When it comes to the content on your website, what you say can be just as influential as how you say it. Your text is written and the message is ready to be published, but what fonts will best compliment your brand?
Just like graphics, photos, and color palettes, the typography on your site can be used to convey tone and personality. Choosing the right font can have a major impact on your website and deserves careful consideration. So how do we define what fonts work best when designing a site?
Here are the Steps we Take When Choosing the Right Font for Your Website
Considering Tone and Message
The fonts on your site can make a big impression on others. It helps to think about font selection the same way you would consider picking out an outfit. Would a formal suit and tie work best for the situation? Or would something more casual and laid back be a better option? You wouldn’t wear your gym shorts to work or put on your dinner party attire for the beach, so it’s equally important to choose fonts suitable for the message of your site.
Just like an outfit, the fonts on your website should not only be appropriate but should also be a reflection of who you are. Will a clean, sans-serif font portray the qualities of your brand? Or would something bold and off the wall be more appropriate? We carefully consider the qualities of your brand and try to select fonts that best complement your message.
Defining the Audience
Who you’re talking to is also an important factor to consider when we choose fonts for your site. What is the ideal age of your target audience? What gender do you typically reach out to more? What professions are they in? All these can influence the fonts we use on a site.
Determining the Readability
No matter how well thought out and carefully crafted your content may be, it won’t do you any good if the fonts on your site can’t be easily read. Font size, letter spacing, and line height are all things we take into consideration when ensuring the fonts we select are readable.
When selecting a font for the body copy, clean and simple is often better. Easy to read serif or sans serif fonts tend to work best for paragraphs. Display and script fonts are better for larger headlines, as long as it can still be read at a quick glance.
Creating Complimentary Font Pairings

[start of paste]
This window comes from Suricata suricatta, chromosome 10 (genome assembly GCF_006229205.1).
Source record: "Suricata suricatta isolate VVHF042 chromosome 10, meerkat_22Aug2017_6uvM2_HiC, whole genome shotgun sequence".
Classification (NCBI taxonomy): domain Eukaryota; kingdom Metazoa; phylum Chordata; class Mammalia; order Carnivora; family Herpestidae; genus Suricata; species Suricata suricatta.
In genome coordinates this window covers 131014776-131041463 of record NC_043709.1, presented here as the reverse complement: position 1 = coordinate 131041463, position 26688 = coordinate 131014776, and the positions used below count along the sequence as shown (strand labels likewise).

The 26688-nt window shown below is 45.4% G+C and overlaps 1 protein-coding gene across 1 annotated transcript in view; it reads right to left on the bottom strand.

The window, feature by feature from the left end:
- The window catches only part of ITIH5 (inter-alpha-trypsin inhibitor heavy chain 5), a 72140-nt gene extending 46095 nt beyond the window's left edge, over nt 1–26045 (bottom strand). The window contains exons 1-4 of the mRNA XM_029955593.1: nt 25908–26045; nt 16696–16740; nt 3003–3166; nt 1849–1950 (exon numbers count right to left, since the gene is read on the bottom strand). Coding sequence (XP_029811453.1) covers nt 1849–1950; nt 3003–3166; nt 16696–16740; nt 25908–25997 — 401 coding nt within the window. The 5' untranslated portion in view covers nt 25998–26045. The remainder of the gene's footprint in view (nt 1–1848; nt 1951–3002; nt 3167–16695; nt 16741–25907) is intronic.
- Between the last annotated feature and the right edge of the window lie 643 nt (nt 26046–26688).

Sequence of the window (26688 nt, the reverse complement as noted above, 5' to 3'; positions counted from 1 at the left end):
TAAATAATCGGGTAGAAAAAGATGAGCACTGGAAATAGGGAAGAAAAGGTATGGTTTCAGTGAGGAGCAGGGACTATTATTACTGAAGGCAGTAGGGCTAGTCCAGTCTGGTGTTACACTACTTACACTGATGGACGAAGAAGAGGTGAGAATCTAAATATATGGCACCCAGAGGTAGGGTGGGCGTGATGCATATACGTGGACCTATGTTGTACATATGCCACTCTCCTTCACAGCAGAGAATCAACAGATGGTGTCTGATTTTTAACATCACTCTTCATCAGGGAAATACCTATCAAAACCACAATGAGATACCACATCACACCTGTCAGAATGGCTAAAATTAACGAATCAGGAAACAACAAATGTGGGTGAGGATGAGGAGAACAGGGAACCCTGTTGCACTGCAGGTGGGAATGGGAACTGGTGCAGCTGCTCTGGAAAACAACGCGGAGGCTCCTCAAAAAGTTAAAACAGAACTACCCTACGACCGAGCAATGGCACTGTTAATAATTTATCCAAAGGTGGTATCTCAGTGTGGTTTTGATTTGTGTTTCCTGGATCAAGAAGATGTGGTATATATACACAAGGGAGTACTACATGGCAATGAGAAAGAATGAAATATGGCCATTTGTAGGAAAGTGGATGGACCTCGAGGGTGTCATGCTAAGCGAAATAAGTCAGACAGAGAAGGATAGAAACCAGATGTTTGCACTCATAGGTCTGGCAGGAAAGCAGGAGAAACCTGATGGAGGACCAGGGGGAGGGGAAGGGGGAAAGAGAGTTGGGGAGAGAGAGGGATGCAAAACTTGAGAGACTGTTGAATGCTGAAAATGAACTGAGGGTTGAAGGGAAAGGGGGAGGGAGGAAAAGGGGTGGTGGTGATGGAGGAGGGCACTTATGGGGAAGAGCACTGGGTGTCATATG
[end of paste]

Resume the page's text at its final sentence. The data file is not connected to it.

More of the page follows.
A site with just one font might be boring and lack visual hierarchy, while a site with too many fonts could be distracting and void of cohesion. When selecting fonts to pair with each other, it’s important to consider how well they compliment each other. There are a couple guidelines we follow when deciding what web fonts work well with each other.
Sharp contrasting fonts: Two bold fonts with strong personalities might compete for attention on your site, so it’s best to pair a more distinctive font with a font that’s more conservative and clean.
Fonts in the same family: Yes, a site with just one font can be boring, but using the same font with various weights ensures there is enough contrast between the headers and body copy while staying cohesive. We like to use bold font weights for headers and regular or lightweight fonts in the same family for body copy.
Font Superfamilies: Some fonts come in both serif and sans serif and are similar enough to pair well with each other while offering enough contrast to keep things visually interesting.
While there are no hard rules when it comes to creating font pairs, we typically stick to two or three fonts to keep things from too getting busy.
The fonts selected for your can be just as influential in conveying your message as the graphics and colors on your site and have a major impact on your branding efforts. There are a handful of things we consider when selecting the fonts for your site including your brand’s voice, target audience, readability, and font pairs. What are some of your tips for choosing a font? Share them with us in the comments below!